The most common pathogen in graft infection is Staphylococcus aureus, which is responsible for 35% of graft infections. Gram-negative rods account for another 20% of vascular graft infections. Other common organisms in these infections include coagulase negative Staphylococcus, Streptococcus milleri, Enterococcus faecium, Escherichia coli, Bacteroides fragilis, Candida albicans and Pseudomonus aeruginosa. Polymicrobial colonization is commonly seen in immunocompromised patients. Grafts that require groin incisions have the greatest risk for infection, possibly due to contamination by bowel flora at the time of implantation [9].

Nosocomial E. cloacae infections are not entirely uncommon. Their isolated occurrence among vascular prosthetic grafts is rare, however. There are accounts of E. cloacae infection of an aortobifemoral bypass prosthesis and reports of E. cloacae infection in other types of vascular grafts (including an aortic graft), but, to our knowledge, this is the first account of an E. cloacae infection in a femoral-popliteal ePTFE bypass graft [10,11]. ePTFE is a woven form of PTFE, the same polymer used in Teflon? (DuPont). Research demonstrates this material is particularly prone to infection and biofilm formation relative to autologous tissues [12].

From the clinical perspective, biofilms are a major problem, since these structures display greatly increased resistance to physical and chemical insults. Crucially, biofilms are resistant to antibiotic treatment, making them particularly difficult to eliminate from patients and contaminated surgical equipment [13]. Several case reports, as well as larger studies from Canada, France, Israel, Spain, Italy and the UK indicate that infections caused by extended spectrum Beta-lactamase (ESBL) Enterobacteriaceae is an emerging problem in outpatient settings [15]. Therefore, graft removal should always be considered.

Prosthetic vascular graft infections commonly occur without specific symptoms [14]. Some authors suggest surveillance in the absence of clinical symptoms with the use of indium scan to identify infection. Clinical symptoms arose in this patient before surveillance could be conducted. When signs and symptoms are present, diagnoses of graft infection is still difficult and must often rely on clinical basis alone as blood cultures are often negative [16]. Most authors suggest the use of CTA as the most appropriate study to identify infection when clinical suspicion is high [17]. Peri-graft fluid, ectopic air, abnormal tissue planes or soft tissue swelling, and pseudoaneurysm formation are all signs of graft infection on CT. Non-specific findings include fever, leukocytosis with left shift, and elevated inflammation markers (erythrocyte sedimentation rate, ESR; C-reactive protein, CRP). Absence of other signs of graft infection should prompt a thorough workup for other causes. CTA was used to identify the nidus of infection in our patient.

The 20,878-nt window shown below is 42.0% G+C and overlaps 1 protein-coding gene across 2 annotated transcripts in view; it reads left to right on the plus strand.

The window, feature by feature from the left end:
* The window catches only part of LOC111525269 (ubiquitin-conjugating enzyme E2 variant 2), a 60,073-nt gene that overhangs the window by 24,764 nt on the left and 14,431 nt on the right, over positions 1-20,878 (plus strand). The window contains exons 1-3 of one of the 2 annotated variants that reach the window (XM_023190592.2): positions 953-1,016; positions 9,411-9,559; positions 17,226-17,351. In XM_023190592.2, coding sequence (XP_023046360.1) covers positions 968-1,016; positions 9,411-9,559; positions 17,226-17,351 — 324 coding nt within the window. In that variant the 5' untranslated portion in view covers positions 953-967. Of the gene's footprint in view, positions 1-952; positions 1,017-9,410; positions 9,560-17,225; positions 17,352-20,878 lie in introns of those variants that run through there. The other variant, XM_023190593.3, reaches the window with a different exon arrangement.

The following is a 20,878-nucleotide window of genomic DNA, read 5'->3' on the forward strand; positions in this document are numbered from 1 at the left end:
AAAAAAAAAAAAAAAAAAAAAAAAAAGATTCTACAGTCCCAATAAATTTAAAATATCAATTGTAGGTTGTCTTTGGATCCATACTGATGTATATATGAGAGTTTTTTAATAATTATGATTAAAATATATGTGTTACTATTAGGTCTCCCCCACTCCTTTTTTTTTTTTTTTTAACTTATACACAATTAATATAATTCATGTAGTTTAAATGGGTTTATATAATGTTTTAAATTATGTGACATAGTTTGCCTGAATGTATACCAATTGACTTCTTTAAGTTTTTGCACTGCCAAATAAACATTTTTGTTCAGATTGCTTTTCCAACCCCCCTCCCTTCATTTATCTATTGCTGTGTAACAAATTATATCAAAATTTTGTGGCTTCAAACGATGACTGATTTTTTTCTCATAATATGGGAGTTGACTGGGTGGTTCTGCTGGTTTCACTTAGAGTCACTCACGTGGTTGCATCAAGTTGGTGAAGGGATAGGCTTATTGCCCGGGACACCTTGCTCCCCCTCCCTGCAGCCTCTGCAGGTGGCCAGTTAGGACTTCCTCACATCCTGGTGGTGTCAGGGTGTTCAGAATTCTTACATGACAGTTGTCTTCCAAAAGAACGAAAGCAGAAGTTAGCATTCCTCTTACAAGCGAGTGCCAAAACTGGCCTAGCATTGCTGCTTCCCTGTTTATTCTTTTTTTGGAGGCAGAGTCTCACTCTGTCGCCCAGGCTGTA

Management requires resection of the infected graft, arterial repair or bypass with autologous tissue, and long-term antibiotics [18]. Placement of a new prosthetic graft should be avoided in the presence of acute infection. Adjuvant techniques of endarterectomy or percutaneous revascularization may be helpful. The importance of standard hospital and operating room hygiene measures (disinfection of hands) must not be underestimated. These measures are paramount to the control and prevention of infection. When an isolated surgical case of E. cloacae occurs, clinicians should have a high index of suspicion for device contamination, consider testing for possible microbial reservoirs, and also consider documenting the case in the literature [14].


Currently, our patient experiences mild claudication, but no rest pain. He has no evidence of infection following the removal of his ePTFE graft, endarterectomy of the common femoral artery, saphenous vein patch, and intravenous ceftazidime. Additionally, there are no records of E. cloacae infection of any other patient at this hospital within a month of original graft placement. This makes widespread contamination of surgical equipment unlikely.


Written informed consent was obtained from the patient for publication of this case report and any accompanying images. A copy of the written consent is available for review by the Editor-in-Chief of this journal.

Competing interests

The authors declare that they have no competing interests.

Authors' contributions